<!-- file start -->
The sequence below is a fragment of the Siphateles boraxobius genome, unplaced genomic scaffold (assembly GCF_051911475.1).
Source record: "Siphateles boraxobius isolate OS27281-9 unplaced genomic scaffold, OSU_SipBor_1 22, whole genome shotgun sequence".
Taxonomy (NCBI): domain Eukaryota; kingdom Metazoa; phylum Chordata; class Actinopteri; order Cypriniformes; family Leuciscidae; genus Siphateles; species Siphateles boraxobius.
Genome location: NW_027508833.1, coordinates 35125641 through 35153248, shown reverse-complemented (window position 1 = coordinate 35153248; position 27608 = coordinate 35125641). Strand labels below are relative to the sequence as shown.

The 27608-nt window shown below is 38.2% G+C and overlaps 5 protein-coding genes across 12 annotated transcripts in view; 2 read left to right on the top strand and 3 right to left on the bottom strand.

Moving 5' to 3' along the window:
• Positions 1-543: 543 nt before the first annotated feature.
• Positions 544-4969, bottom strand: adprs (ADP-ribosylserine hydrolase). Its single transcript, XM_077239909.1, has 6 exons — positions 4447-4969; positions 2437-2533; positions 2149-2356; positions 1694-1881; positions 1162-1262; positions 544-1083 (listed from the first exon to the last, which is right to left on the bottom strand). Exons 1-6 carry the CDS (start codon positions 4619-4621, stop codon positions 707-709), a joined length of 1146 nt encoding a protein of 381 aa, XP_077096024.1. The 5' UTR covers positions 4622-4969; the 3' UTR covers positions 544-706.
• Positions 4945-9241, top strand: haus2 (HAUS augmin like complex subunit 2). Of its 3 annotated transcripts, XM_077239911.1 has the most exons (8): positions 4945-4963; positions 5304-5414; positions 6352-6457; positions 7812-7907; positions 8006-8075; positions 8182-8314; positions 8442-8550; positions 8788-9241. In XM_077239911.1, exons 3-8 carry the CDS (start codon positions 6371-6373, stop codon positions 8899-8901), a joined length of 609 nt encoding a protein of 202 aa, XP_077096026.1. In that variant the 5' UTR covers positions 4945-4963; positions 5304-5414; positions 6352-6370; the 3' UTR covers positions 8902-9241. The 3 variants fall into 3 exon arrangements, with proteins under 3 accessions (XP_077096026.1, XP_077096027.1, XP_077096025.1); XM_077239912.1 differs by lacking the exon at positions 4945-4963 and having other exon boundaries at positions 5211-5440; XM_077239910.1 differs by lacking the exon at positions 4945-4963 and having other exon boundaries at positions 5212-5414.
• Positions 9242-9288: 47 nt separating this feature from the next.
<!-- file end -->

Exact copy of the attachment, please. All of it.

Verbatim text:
The sequence below is a fragment of the Siphateles boraxobius genome, unplaced genomic scaffold (assembly GCF_051911475.1).
Source record: "Siphateles boraxobius isolate OS27281-9 unplaced genomic scaffold, OSU_SipBor_1 22, whole genome shotgun sequence".
Taxonomy (NCBI): domain Eukaryota; kingdom Metazoa; phylum Chordata; class Actinopteri; order Cypriniformes; family Leuciscidae; genus Siphateles; species Siphateles boraxobius.
Genome location: NW_027508833.1, coordinates 35125641 through 35153248, shown reverse-complemented (window position 1 = coordinate 35153248; position 27608 = coordinate 35125641). Strand labels below are relative to the sequence as shown.

The 27608-nt window shown below is 38.2% G+C and overlaps 5 protein-coding genes across 12 annotated transcripts in view; 2 read left to right on the top strand and 3 right to left on the bottom strand.

Moving 5' to 3' along the window:
• Positions 1-543: 543 nt before the first annotated feature.
• Positions 544-4969, bottom strand: adprs (ADP-ribosylserine hydrolase). Its single transcript, XM_077239909.1, has 6 exons — positions 4447-4969; positions 2437-2533; positions 2149-2356; positions 1694-1881; positions 1162-1262; positions 544-1083 (listed from the first exon to the last, which is right to left on the bottom strand). Exons 1-6 carry the CDS (start codon positions 4619-4621, stop codon positions 707-709), a joined length of 1146 nt encoding a protein of 381 aa, XP_077096024.1. The 5' UTR covers positions 4622-4969; the 3' UTR covers positions 544-706.
• Positions 4945-9241, top strand: haus2 (HAUS augmin like complex subunit 2). Of its 3 annotated transcripts, XM_077239911.1 has the most exons (8): positions 4945-4963; positions 5304-5414; positions 6352-6457; positions 7812-7907; positions 8006-8075; positions 8182-8314; positions 8442-8550; positions 8788-9241. In XM_077239911.1, exons 3-8 carry the CDS (start codon positions 6371-6373, stop codon positions 8899-8901), a joined length of 609 nt encoding a protein of 202 aa, XP_077096026.1. In that variant the 5' UTR covers positions 4945-4963; positions 5304-5414; positions 6352-6370; the 3' UTR covers positions 8902-9241. The 3 variants fall into 3 exon arrangements, with proteins under 3 accessions (XP_077096026.1, XP_077096027.1, XP_077096025.1); XM_077239912.1 differs by lacking the exon at positions 4945-4963 and having other exon boundaries at positions 5211-5440; XM_077239910.1 differs by lacking the exon at positions 4945-4963 and having other exon boundaries at positions 5212-5414.
• Positions 9242-9288: 47 nt separating this feature from the next.